14 of 14 people found the following review helpful
on June 3, 2014
this is a pretty heavy wok. I find this a positive attribute however since it distributes the heat evenly and will hold up to time. the handles are nice and thick and the hardware is adequate; meaning you will have to tighten the end screw (hook) occasionally since it will loosen. this should not be a problem unless it is stripped over time. it arrives with the usual anti rusting coating which MUST be cleaned off entirely; not only for health reasons but for proper curing of the entire inside and outside of the wok. it arrives shiny and new and quite beautiful. if your intentions are to keep this thing looking shiny and new... you don't know woks... they should be dark, hardcore and discolored after you cure the metal to give it that great 'non stick' finish you want in a wok. also don't buy a traditional wok if you are somewhat lazy and don't have patience. seasoning (curing) a wok takes time and effort. for the first few months I would pull it off the hooks and put some peanut oil in it (not much) and put a very slight coating on the outside. since I don't have an outdoor grill in the city; I had to use the gas burner on my stove to SLOWLY heat up the wok to slowly burn in the oils that create the layers of non stick material. I would dry it with a paper towel and do the process over again. you'll learn to turn the wok and angle it so that the dark layers SLOWLY cover the entire inside of the wok. the outside will darken and the inside should be pretty evenly seasoned. it takes LAYER after LAYER of this process to give you the long lasting patina you need. food may stick to areas at first and I resorted to washing it while warm and getting the chunks out.. BUT you need to re-season it immediately to make up for any materials you may have taken off... after a while a quick wipe down or very simple washing is all you need... but oil it up, heat it up and wipe it down before putting it away.. it will rust unless you pay attention. the longer you do this the less you'll have to work on it. lastly; BEFORE you do ANYTHING... follow the directions and clean the heck out of this wok before you use it... I used the bathtub and scouring powder (I didn't have scouring pads) and made sure to remove all the coating.. I had to rinse and do this multiple times inside AND outside. if you don't remove it; the fumes and coating will inhibit the patina from building up. just take your time and try and enjoy this ancient practice. you're buying a traditional wok for a reason; it takes time and a bit of effort but in the end you'll have one of the most maintenance-free cooking vessels you can have.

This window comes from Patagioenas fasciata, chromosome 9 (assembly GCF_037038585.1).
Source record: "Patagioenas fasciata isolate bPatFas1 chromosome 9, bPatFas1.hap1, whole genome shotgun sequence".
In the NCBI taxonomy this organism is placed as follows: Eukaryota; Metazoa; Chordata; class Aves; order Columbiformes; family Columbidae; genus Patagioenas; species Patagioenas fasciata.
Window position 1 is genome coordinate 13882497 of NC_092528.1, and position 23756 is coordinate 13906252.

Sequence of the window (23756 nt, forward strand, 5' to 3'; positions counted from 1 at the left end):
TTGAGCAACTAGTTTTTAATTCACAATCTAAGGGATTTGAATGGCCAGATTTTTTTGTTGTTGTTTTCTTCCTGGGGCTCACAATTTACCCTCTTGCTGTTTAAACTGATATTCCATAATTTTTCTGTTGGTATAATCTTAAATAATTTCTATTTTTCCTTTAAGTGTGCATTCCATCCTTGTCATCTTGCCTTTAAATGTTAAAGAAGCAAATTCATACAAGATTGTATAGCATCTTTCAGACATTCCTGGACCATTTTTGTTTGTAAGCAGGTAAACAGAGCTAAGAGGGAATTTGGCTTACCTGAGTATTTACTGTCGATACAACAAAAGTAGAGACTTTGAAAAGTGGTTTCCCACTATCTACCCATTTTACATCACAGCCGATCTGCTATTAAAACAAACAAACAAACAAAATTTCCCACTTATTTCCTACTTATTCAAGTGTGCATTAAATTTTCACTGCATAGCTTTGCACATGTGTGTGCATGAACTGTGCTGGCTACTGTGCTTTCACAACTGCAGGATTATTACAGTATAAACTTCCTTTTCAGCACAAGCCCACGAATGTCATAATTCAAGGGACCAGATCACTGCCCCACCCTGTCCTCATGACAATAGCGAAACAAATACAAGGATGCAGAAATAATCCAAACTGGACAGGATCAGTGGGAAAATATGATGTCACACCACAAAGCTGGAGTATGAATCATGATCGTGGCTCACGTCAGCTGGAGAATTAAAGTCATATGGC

29 of 33 people found the following review helpful
on February 6, 2009
I purchased a wok for my sister for Christmass. I purchased a non-stick coated wok. After receiving the wok my sister went on the net to see reviews of several woks. She decided not to keep the wok I bought because of cancer reports due to TEFLON coatings. After reviewing many woks on AMAZON, I decided on the wok by Helen Chen. After receiving it both of us were very satisfied with the quality of the product. Being the first wok we ever seasoned, we got it wright on the second try. It works great on a flat top electric stove.